This is also a great way to inoculate houseplants.

Now that your plants are inoculated, there’s nothing else to do. The microscopic fungi will take it from here. All you have to do is sit back, relax and enjoy the benefits. Oh, and continue to take care of your garden. I’m still waiting for scientists to discover a mushroom that will weed the garden for me.

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Tracey Besemer

Hey there, my name is Tracey. I’m the editor-in-chief here at Rural Sprout.

Many of our readers already know me from our popular Sunday newsletters. (You are signed up for our newsletters, right?) Each Sunday, I send a friendly missive from my neck of the woods in Pennsylvania. It’s a bit like sitting on the front porch with a friend, discussing our gardens over a cup of tea.

Originally from upstate NY, I’m now an honorary Pennsylvanian, having lived here for the past 18 years.

I grew up spending weekends on my dad’s off-the-grid homestead, where I spent much of my childhood roaming the woods and getting my hands dirty.

I learned how to do things most little kids haven’t done in over a century.

Whether it was pressing apples in the fall for homemade cider, trudging through the early spring snows of upstate NY to tap trees for maple syrup, or canning everything that grew in the garden in the summer - there were always new adventures with each season.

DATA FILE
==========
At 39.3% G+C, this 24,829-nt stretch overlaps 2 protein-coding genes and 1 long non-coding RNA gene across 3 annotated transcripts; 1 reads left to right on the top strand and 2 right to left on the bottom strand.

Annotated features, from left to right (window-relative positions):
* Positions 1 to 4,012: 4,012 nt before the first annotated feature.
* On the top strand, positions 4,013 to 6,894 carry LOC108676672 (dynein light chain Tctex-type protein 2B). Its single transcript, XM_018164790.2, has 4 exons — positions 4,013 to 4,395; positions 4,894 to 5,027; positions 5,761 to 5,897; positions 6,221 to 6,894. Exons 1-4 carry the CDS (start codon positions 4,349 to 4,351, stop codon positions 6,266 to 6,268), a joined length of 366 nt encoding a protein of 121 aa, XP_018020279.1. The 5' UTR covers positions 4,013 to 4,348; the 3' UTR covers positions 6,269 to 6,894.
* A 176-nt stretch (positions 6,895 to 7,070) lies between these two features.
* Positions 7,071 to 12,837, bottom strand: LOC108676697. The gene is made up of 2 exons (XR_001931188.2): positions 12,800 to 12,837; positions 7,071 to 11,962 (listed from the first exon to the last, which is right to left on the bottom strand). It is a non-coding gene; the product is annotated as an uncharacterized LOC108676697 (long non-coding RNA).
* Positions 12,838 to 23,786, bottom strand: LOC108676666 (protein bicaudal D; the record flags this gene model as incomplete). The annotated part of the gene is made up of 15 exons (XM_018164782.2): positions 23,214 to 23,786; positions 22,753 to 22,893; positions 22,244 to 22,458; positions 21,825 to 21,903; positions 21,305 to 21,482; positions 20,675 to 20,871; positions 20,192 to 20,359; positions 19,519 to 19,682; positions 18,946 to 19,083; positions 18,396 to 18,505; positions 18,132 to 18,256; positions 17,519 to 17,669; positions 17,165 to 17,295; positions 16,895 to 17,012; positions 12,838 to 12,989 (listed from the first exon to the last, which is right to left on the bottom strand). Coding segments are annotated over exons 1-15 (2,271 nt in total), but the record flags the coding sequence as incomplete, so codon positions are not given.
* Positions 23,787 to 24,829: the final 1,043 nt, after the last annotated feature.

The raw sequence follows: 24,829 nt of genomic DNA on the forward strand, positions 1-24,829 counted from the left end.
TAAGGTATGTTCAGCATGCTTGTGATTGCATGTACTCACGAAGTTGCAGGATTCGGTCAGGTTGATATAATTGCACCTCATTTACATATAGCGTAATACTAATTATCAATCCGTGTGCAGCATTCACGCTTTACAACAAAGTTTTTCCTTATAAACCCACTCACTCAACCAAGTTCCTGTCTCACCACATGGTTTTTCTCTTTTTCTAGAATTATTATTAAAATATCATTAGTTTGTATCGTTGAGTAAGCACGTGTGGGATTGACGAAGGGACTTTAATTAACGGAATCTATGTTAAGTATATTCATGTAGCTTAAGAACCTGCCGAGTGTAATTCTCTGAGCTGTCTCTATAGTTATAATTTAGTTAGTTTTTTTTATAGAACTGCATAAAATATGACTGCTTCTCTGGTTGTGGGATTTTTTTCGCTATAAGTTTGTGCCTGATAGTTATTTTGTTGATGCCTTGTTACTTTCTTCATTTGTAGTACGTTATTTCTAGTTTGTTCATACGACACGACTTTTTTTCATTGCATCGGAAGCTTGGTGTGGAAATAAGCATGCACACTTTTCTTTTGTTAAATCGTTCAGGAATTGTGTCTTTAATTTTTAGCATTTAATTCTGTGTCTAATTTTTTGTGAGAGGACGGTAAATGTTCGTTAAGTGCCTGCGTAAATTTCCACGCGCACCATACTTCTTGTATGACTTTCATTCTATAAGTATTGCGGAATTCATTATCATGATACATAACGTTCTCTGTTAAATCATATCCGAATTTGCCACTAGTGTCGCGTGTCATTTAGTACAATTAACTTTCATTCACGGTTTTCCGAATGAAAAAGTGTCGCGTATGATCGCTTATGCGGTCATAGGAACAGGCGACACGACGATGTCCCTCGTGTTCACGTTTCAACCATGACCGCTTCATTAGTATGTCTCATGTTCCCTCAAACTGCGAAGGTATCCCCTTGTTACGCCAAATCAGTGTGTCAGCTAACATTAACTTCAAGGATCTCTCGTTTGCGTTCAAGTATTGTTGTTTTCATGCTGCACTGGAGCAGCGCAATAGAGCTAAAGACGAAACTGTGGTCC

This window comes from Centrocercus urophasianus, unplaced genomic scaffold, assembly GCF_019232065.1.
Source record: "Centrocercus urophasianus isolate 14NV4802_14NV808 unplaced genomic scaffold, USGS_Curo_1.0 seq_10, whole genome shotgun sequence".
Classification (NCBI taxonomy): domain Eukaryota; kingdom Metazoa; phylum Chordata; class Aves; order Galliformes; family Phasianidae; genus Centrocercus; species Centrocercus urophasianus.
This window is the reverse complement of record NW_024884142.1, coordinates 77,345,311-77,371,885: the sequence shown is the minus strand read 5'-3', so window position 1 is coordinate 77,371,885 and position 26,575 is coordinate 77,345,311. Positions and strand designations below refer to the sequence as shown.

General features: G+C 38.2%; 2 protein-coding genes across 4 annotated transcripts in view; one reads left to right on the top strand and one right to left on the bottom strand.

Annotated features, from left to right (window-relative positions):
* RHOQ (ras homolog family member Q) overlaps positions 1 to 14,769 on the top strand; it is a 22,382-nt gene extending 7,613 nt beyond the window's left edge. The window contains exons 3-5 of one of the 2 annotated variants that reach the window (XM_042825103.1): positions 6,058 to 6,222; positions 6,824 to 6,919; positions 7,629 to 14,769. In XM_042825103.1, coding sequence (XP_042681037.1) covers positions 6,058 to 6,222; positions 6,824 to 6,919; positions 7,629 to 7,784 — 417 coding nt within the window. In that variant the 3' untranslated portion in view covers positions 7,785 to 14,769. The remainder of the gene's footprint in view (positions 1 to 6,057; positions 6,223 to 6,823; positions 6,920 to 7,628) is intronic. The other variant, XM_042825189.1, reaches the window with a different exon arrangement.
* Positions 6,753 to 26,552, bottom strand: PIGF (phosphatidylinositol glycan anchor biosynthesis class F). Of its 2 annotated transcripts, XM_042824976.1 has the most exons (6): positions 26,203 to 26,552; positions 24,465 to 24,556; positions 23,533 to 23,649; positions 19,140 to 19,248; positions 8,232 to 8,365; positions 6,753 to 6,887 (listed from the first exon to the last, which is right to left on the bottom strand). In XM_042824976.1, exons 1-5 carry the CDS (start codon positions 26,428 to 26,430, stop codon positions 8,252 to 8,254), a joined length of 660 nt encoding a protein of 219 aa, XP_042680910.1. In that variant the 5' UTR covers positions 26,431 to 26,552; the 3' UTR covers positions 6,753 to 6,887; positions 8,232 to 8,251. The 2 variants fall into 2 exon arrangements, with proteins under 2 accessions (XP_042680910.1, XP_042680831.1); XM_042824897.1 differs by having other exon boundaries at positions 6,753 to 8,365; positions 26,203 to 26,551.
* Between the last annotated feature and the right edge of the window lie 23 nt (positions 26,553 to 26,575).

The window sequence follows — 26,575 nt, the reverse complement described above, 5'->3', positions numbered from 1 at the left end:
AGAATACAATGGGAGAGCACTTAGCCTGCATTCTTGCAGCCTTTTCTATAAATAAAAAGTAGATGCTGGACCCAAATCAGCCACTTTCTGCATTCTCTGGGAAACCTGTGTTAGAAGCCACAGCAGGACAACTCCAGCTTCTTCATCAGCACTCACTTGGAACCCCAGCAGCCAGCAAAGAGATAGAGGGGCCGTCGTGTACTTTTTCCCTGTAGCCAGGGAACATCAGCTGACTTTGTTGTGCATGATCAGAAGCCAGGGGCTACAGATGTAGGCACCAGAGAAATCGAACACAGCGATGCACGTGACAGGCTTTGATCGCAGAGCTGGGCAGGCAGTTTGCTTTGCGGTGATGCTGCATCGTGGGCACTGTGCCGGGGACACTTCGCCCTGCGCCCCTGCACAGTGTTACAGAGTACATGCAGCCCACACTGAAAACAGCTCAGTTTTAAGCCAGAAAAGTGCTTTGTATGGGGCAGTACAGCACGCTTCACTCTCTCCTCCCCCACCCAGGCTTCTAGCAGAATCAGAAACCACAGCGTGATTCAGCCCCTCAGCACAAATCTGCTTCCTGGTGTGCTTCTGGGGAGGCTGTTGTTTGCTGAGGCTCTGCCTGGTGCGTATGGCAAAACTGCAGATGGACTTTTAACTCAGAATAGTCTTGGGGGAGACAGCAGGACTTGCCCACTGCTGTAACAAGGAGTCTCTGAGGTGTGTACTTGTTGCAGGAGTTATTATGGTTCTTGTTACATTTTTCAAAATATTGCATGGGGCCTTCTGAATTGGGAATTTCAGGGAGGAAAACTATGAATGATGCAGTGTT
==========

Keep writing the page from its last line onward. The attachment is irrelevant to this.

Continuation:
As an adult, I continue to draw on the skills I learned as a kid. I love my Wi-Fi and knowing pizza is only a phone call away. And I’m okay with never revisiting the adventure that is using an outhouse in the middle of January.

These days, I tend to be almost a homesteader.

I take an eclectic approach to homesteading, utilizing modern convenience where I want and choosing the rustic ways of my childhood as they suit me.

I’m a firm believer in self-sufficiency, no matter where you live, and the power and pride that comes from doing something for yourself.

I’ve always had a garden, even when the only space available was the roof of my apartment building. I’ve been knitting since age seven, and I spin and dye my own wool as well. If you can ferment it, it’s probably in my pantry or on my kitchen counter. And I can’t go more than a few days without a trip into the woods looking for mushrooms, edible plants, or the sound of the wind in the trees.

You can follow my personal (crazy) homesteading adventures on Almost a Homesteader and Instagram as @aahomesteader.

Peace, love, and dirt under your nails,